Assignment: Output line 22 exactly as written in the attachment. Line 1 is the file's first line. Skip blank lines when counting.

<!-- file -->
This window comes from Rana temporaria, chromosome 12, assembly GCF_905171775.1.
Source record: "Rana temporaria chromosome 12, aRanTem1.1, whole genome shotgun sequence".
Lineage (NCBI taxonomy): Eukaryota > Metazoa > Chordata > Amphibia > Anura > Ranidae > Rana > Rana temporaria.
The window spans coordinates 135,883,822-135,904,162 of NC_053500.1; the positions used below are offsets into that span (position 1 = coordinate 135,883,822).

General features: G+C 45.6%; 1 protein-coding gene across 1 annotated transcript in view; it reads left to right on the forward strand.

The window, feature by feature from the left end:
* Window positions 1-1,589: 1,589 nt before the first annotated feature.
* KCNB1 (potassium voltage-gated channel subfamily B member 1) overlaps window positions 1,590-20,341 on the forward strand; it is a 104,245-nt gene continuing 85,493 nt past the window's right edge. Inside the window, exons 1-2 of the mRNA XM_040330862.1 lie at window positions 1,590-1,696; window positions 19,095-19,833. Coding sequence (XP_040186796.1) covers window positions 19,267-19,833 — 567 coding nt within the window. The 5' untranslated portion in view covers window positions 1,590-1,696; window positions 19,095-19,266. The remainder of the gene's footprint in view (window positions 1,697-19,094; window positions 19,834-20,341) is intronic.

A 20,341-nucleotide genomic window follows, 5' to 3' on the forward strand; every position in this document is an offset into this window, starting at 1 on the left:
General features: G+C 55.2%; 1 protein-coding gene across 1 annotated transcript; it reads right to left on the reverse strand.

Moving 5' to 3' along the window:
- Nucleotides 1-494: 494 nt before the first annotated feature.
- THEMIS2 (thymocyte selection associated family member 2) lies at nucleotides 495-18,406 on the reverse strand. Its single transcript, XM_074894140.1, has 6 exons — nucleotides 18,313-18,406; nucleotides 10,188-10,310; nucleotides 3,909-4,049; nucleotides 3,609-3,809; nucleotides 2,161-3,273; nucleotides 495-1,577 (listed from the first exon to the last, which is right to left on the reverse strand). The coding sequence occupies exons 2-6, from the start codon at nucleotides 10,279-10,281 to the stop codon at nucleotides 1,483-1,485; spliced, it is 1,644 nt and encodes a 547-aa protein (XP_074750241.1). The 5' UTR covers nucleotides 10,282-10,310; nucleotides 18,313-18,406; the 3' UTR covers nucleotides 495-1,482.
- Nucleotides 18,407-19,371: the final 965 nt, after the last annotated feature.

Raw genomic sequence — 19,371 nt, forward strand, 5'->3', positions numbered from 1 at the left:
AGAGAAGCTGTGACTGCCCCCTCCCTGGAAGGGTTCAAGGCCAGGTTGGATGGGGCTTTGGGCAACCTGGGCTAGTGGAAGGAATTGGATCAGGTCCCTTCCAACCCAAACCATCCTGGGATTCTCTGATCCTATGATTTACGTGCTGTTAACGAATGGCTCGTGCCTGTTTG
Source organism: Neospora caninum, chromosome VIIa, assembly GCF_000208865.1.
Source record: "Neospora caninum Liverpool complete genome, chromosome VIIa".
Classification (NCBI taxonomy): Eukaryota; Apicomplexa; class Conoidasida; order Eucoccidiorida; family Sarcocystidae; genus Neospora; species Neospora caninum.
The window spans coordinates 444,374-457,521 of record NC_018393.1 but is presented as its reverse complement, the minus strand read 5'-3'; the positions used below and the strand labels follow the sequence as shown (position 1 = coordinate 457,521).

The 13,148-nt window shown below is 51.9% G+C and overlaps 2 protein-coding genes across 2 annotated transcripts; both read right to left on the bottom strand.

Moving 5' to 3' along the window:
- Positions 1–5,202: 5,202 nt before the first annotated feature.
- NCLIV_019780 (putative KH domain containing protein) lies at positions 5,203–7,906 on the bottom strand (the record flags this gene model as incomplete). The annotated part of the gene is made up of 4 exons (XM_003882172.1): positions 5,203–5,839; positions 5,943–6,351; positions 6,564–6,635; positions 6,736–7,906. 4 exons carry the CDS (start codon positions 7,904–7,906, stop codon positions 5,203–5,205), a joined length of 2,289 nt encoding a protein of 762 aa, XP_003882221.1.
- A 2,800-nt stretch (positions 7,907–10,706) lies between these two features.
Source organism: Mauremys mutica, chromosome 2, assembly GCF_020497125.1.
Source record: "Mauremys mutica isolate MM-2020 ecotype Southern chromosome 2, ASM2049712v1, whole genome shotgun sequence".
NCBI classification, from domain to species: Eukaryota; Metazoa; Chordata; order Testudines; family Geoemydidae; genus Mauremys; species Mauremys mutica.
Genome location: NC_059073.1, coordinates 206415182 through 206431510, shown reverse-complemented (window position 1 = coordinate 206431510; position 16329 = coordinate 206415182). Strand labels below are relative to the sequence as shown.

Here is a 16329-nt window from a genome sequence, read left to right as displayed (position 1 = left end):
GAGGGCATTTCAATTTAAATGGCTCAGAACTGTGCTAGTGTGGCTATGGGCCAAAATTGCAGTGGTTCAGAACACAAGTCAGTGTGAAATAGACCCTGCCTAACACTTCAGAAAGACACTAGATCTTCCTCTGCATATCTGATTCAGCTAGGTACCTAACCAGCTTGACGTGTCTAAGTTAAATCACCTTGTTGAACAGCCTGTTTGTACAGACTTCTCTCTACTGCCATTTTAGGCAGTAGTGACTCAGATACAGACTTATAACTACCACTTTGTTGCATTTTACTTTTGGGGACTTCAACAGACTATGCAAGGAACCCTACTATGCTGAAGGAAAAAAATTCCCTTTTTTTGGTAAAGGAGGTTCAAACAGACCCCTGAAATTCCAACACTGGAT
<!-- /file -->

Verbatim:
Moving 5' to 3' along the window: